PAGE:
The main thesis of this book is that accents and dialects are alive and well in the United States of America. 'Y'all' and 'You all' are perceived as friendly and are spreading like kudzu. the Mid Texas accent and expressions are flourishing. And what is referenced as either 'Black American English' or 'Ebonics' is holding its own in spite of the best efforts of frantic pedagogues to erase it. In fact, it is now being studied to death and people are trying to decide if it is a creole. People want their speech to reflect an identity inside mainstream America, the authors say, and in spite of the levelling influence of television, they cling to their vowels, expressions and cadence. 'Valley speak', notably the overuse of 'like' and the rising sentence end inflection, may be here to stay. My francophone step grandson has been putting three or four 'like's' in every sentence for years, and so this saddens me greatly.

The book also addresses the surging use of Spanish, but avers that by the third generation most children of immigrants traditionally have lost the second language. The authors see no need to declare the USA as an English only zone. American English, they surmise, will acquire a second round of Spanish words and expressions and remain the main language of communication, a victory for the 'melting pot' theory of integrating immigrants.

Canada does not do 'melting pot'. Here some language groups make a determined effort, funded in many cases by the federal government, to teach their children the 'old' language. A great deal of government money also goes into maintaining French as an official language. My personal bias is that it is a very good thing to teach children a second language when they are young enough to soak it up easily. Unfortunately, a second language that is not used is often buried or even lost. Even so, I think that a second (or third or more) language is well worth knowing, if only for its different insights and ways of thinking.

I love, for example, the French expression 'ventre à terre'. It means 'at high speed' but it translates literally as 'belly to the ground'. But, according to Little Stuff, the bilingual grandchild, I don't pronounce it properly.

Saturday, 15 August 2009

Sunday, 9 August 2009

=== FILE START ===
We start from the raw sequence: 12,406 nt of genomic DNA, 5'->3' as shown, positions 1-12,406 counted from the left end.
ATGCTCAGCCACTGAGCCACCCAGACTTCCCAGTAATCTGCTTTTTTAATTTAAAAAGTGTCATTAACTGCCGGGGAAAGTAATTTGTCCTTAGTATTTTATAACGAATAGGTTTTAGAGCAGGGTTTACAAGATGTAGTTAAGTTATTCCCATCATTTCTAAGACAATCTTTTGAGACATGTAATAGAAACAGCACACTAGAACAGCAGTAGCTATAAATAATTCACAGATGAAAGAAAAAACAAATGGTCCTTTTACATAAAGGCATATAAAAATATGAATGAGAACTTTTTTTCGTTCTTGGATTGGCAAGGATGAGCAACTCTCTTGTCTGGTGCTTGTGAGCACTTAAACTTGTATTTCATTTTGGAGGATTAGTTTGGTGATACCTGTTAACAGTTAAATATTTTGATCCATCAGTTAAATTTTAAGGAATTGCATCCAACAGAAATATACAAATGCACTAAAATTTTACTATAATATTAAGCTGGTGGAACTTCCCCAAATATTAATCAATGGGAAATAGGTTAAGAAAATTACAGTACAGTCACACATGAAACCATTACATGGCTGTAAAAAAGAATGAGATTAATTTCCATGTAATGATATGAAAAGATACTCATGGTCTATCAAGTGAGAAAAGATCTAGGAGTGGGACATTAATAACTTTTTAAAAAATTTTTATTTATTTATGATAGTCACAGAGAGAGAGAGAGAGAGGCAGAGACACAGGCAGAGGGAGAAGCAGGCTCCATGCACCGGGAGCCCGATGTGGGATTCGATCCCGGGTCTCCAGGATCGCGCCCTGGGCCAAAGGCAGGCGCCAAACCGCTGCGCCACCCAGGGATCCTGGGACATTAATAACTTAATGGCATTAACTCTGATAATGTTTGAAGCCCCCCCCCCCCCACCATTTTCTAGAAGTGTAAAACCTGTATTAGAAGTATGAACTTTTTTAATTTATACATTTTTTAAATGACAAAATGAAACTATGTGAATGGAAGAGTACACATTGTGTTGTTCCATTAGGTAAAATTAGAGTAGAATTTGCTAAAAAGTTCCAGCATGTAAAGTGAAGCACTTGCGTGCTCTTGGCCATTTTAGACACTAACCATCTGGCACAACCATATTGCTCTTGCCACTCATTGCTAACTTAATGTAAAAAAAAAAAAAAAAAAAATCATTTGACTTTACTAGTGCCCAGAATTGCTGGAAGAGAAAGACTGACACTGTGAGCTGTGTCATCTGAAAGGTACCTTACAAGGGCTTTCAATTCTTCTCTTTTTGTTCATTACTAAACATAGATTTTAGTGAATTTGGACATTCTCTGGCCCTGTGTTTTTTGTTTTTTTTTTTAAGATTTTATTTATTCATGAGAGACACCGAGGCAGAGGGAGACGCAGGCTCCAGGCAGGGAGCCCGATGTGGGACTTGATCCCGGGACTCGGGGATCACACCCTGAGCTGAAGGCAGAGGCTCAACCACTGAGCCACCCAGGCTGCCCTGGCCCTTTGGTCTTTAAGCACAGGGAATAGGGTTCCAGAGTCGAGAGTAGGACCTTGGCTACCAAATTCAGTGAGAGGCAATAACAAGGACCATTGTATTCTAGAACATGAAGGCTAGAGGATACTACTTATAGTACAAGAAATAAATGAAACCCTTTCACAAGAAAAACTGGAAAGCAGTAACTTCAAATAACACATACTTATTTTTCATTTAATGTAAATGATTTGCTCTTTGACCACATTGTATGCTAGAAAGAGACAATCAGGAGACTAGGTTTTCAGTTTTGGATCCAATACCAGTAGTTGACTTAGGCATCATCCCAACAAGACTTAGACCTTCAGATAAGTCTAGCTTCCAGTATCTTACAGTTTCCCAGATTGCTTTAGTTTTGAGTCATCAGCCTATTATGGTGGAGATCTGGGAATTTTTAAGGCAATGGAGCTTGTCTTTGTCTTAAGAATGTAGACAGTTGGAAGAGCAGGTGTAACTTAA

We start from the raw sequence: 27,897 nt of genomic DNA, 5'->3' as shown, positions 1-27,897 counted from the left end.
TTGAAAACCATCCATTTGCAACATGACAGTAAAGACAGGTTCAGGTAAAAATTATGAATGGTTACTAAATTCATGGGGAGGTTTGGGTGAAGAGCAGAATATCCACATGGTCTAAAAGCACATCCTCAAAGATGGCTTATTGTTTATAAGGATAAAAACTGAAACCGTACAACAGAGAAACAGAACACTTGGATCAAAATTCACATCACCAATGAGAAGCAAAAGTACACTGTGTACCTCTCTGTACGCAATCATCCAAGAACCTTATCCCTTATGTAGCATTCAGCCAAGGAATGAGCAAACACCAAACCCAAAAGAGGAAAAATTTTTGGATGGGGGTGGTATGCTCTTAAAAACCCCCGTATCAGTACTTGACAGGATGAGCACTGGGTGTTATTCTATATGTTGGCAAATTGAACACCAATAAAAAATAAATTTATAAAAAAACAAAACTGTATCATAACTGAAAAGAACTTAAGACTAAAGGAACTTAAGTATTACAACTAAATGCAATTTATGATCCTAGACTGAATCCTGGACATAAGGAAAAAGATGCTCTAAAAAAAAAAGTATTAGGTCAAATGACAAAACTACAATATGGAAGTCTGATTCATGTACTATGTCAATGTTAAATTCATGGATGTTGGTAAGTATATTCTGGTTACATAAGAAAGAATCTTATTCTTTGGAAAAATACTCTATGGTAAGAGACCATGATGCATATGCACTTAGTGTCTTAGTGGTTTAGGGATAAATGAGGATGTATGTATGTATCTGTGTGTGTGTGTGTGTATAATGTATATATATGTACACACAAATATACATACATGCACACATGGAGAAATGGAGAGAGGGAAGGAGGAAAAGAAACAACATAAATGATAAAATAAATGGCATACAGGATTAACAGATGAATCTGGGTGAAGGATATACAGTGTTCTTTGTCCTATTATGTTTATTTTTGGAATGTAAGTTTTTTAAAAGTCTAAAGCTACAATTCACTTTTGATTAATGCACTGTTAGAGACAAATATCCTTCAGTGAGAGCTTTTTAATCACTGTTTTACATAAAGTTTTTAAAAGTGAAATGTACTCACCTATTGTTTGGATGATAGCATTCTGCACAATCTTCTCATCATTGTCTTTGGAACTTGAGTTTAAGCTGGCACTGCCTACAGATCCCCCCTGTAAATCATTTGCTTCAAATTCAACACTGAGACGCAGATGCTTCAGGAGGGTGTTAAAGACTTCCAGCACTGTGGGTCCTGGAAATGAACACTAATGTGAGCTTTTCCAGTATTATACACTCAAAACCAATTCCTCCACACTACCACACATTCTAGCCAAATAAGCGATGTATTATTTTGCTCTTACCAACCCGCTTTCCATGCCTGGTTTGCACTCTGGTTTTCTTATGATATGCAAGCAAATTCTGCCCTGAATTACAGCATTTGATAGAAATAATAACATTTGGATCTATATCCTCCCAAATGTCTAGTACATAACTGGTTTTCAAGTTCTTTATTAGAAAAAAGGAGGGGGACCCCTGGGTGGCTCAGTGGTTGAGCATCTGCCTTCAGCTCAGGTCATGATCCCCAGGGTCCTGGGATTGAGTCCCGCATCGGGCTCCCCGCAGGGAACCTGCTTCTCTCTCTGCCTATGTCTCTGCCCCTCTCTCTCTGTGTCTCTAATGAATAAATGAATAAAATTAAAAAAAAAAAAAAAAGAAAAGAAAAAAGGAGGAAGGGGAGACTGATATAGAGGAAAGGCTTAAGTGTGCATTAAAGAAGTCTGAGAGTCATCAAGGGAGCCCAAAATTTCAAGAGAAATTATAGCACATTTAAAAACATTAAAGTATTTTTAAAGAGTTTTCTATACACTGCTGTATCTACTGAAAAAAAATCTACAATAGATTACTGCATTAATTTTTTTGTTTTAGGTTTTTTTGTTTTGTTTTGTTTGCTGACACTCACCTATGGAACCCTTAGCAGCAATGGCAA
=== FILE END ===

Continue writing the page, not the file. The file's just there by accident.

Quick Notice

I've got a Chinese spam generator that somehow linked to my blog. I have turned on the Verification tool to block it. Apologies, those of you who are not bots.

Saturday, 8 August 2009

A Day on the Water

When this rainy summer provides you with a rare sunny day, you take advantage of it. And so, when the view out the window corresponded with the forecast one day last week, we hurriedly packed up sandwiches, a cooler of frozen water bottles, maps and I threw on a bathing suit, we hitched up the boat and chugged off to our favourite launch onto the Rideau Canal system.

It was a glorious day; a bit windy but sunny and promising warmth. We decided to stay off the wide and probably pretty rough Big Rideau lake and, instead, headed downstream toward Ottawa. This route takes you through a series of locks, some in the town of Smiths Falls and onto the Rideau River as it winds its way toward Manotick and Ottawa. I slathered sunscreen onto the vulnerable spots, JG put industrial strength blocker onto his ears and nose and we cruised down the first part of the Rideau to Poonamalie Lock.

This is a shady and beautiful spot and several pontoon and houseboats were tied up there for the day, leaving little space for down bound boats to tie up on the lock approach. And JG has been having rouble with the throttle lever on the outboard being stiff and sticking before going into neutral. And so we were approaching a small space at a relatively brisk pace. I reached for the quay bollard with the boat hook just as he decided the approach was too fast and put us into reverse. And the boat hook slid through my sunscreen slippery hand, poised for a moment over the water, gave a derisory glug and sank.